Glasgow-based Fixed Phage was chosen from 18 companies contesting the award at Seafood Innovation Day at the North Atlantic Seafood Forum (NASF) in Bergen, Norway.
The company uses naturally-occurring bacteriophages – known simply as phages – to combat specific bacterial strains in agriculture, health, food and aquaculture.
Phages were first identified more than 100 years ago, but their lack of stability – often requiring them to be stored at 4°C – has been a barrier to practical applications.
Fixed Phage has developed methods of irreversibly attaching phages to feed pellets, providing a product that is stable at ambient temperatures. It has a number of treatments for bacterial infections in aquaculture in development, including for flavobacterial infections in salmonids.
The innovation award winner was selected by an audience vote together with a professional jury. The award has a value of NOK 250,000 (£23,000) and comprises financial advice from Pareto, legal advice from Thommessen, participation in next year's North Atlantic Seafood Forum, membership of the NCE Seafood Innovation Cluster and a cash amount.
The jury stated: “The winner has developed an innovative product that addresses many of the major challenges of contemporary seafood production, like food safety, fighting antibiotic resistance and feed efficiency.
New uses for an old discovery
Bacteriophages (or phages) are viruses which will only infect and kill bacteria and are completely harmless to plants, animals and humans. They are the most numerous organisms on the planet and it is estimated there are 100 times as many phages in the human body as there are human cells.
Phages were first identified over 100 years ago and their ability to very specifically infect and kill bacteria led to the suggestion that they could be used for the treatment of disease, but the discovery and wide-scale industrial production of small-molecule chemical antibiotics (such as penicillin) essentially eliminated their use in the West.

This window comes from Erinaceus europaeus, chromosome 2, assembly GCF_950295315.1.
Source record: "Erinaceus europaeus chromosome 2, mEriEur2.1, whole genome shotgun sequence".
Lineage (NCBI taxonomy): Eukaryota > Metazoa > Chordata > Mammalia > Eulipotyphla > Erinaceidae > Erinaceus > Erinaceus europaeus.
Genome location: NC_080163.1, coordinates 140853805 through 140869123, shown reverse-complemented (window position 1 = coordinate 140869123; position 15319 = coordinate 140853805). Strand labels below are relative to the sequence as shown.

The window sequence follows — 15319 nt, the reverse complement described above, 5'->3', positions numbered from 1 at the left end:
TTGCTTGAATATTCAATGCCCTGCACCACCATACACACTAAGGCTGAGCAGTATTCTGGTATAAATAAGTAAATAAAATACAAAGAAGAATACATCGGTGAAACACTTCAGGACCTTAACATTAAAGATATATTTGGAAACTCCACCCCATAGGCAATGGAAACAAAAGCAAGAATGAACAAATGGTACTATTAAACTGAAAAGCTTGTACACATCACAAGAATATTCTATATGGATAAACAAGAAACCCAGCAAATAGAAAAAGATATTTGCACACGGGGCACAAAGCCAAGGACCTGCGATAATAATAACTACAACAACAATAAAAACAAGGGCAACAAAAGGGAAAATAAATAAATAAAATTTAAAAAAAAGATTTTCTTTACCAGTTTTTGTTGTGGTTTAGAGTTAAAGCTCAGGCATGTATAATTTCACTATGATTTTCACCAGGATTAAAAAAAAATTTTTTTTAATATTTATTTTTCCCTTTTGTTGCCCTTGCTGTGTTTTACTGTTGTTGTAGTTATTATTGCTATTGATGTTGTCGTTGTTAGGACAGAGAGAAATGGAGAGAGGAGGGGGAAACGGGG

The main exception to this was in the former Soviet Union and annexed territories, particularly in Georgia where the Eliava Institute has been using phage therapy successfully for almost 100 years, and in Poland where the Hirszfeld Institute has been using phage therapeutically for several decades.
Phages have some features which have prevented their wide-spread application. Most notably they can lack stability and therefore often need to be stored at 4°C and, as naturally occurring organisms, they are difficult to protect by traditional intellectual property, making their commercial development more difficult.
“The market potential is huge, and the winner has a product that is easily scalable and has also an operational plan for market penetration and commercialisation in near future.
“The winner is addressing challenges that we are facing for developing of a sustainable seafood industry, and the product itself is environmental friendly.”
The company’s chief scientific officer, Jason Clark, said: “The three categories that they were judging on were innovation, market potential and sustainability, and I was quite surprised to win, because it was a pretty strong field, including a couple of Silicon Valley start-ups from the US.
“I think what we had [in our favour] is that we were slightly more advanced, but also the link between the technology and the product was quite clear. The clear route to market was one of the deciding factors.”
Two years before product reaches market
Clark said that although Fixed Phage was more advanced in its development than the other companies it the competition, it would probably be two years before it got its first product – likely to be for aquaculture - to market in Europe because of the time taken to gain regulatory approval.
“The technology is starting to get quite well proven, we know it works, and we can identify the market and the market need, but there is still the regulatory pathway to get through. That is not necessarily particularly tricky, but it is quite time-consuming.”
He said it was possible the product would be available in the US earlier, in around one year, because of the country’s faster regulatory process.
Clark explained that the company views phages attached to aquafeed as a probiotic designed to prevent infection, rather than as something used to treat it.
The company is also looking at attaching phages to packaging for fish to target food spoilage organisms and extend shelf-life. Clark said this would work best with vacuum-packed products as it would allow the phages optimal contact with the food.